Savage, witnessing the war between these worlds, reported on the worst conflicts, stating ‘Not unfrequently they [the tigers] make a nocturnal excursion through the streets, leaving again in the morning with a farewell bound from the rampart, but carrying off inside their carcasses some unlucky individual in a state of pulp.’
These casualties, whom we are likely never to consider, not even for a moment’s grace, were the unluckiest of sacrificial lambs in humanities millenia-long war with nature. Poor forgotten souls for whom we have no sympathy to spare and for whom we never consider while enjoying the great outdoors.
And yet, only in recent history has the natural world become the tame approximation of wilderness that it is today. Only in our lifetime have forests and mountains become safe enough for hikers to sit on the edge of a peaceful glade while dappled sunlight streams through rustling leaves without fear of impending danger. If Arnold Henry Savage shows us anything, it is that the wilds were as fierce and foreboding as they are now bucolic and beautiful.
On the final ascent to the peak of Geumjeong mountain, one must climb an old footpath reinforced in steep places with half-buried logs laid perpendicular to the grade. Each uniformly rounded log, sunk into the edge of a small flat patch of tamped earth, sticks out in stark relief against the natural setting, but this bit of human engineering—contrasting in geometric linearity to the surrounding fluid shapes of the landscape—emphasizes the beauty of the forest.
But it isn’t mere juxtaposition that makes this land so pleasing. The trail is also a sign of safety and further promise that civilization carries us forward. Here, each step reminds us that we are protected.
Mountains, and the wilds where they stand, have a history that can still be seen and felt, but also a present that exists in the footfall of hikers trudging up to a pass.
Thus, on Geumjeong Mountain, when you emerge from the forest canopy you shouldn’t be surprised to be greeted by a popsicle vendor briskly selling through a haul of Bing Bing Bars, World Cones, and Melona. This new world may seem decidedly out of place here, beneath the pines, but it is the world we have created.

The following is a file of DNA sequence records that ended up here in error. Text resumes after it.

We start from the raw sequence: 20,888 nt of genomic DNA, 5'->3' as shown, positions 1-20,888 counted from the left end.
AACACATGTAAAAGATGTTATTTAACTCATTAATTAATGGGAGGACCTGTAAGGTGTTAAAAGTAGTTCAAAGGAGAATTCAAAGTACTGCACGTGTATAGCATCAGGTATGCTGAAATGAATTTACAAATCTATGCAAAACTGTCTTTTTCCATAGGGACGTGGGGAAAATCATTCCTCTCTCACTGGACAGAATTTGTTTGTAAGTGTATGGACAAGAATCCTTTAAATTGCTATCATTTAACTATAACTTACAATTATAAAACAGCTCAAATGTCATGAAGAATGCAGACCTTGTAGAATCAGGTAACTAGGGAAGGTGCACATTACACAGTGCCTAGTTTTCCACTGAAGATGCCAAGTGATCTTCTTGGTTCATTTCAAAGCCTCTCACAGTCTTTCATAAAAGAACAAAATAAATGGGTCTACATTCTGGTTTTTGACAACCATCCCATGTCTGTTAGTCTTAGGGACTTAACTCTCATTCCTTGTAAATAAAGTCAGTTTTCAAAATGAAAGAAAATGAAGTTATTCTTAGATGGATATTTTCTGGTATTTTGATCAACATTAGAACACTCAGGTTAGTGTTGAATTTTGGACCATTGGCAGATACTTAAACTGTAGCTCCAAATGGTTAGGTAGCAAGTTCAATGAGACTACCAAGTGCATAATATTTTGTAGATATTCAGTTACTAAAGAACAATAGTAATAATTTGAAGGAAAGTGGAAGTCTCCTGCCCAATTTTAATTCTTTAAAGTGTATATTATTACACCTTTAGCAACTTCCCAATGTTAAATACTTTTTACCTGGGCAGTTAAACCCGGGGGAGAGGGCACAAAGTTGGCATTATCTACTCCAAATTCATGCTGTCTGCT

Out of place, yet comforting.
“Ice Ki Ki,” he will call out from beside a well-worn styrofoam cooler bedecked with popsicle wrapper graphics and a set of improvised straps.
Without a second thought you will line up behind a half dozen other customers and let the experience reorient your perspective of the natural world. After walking through a landscape punctuated with restaurants, you are perfectly aware of our proximity to civilization, and enjoying a Bingrae Co. Melona Bar at the peak of a mountain seems a perfectly lovely thing to do.
Popsicle in hand, you look out to the horizon and see the grandeur of the forest unfold alongside the trappings of the civilized world.
The view from the top shows that millennia of human habitation has conquered the wild; high voltage transmission lines, cell tower antenna, and modern military installations constructed deep in the heart of the forest in the shared space of ancient Buddhist hermitages.
It all adds up to a sense of pervading ambiguity.
It’s beautiful, no doubt, and a certain timelessness suffuses the landscape, but as you stand on top of the mountain enjoying a popsicle, you understand what the world has become.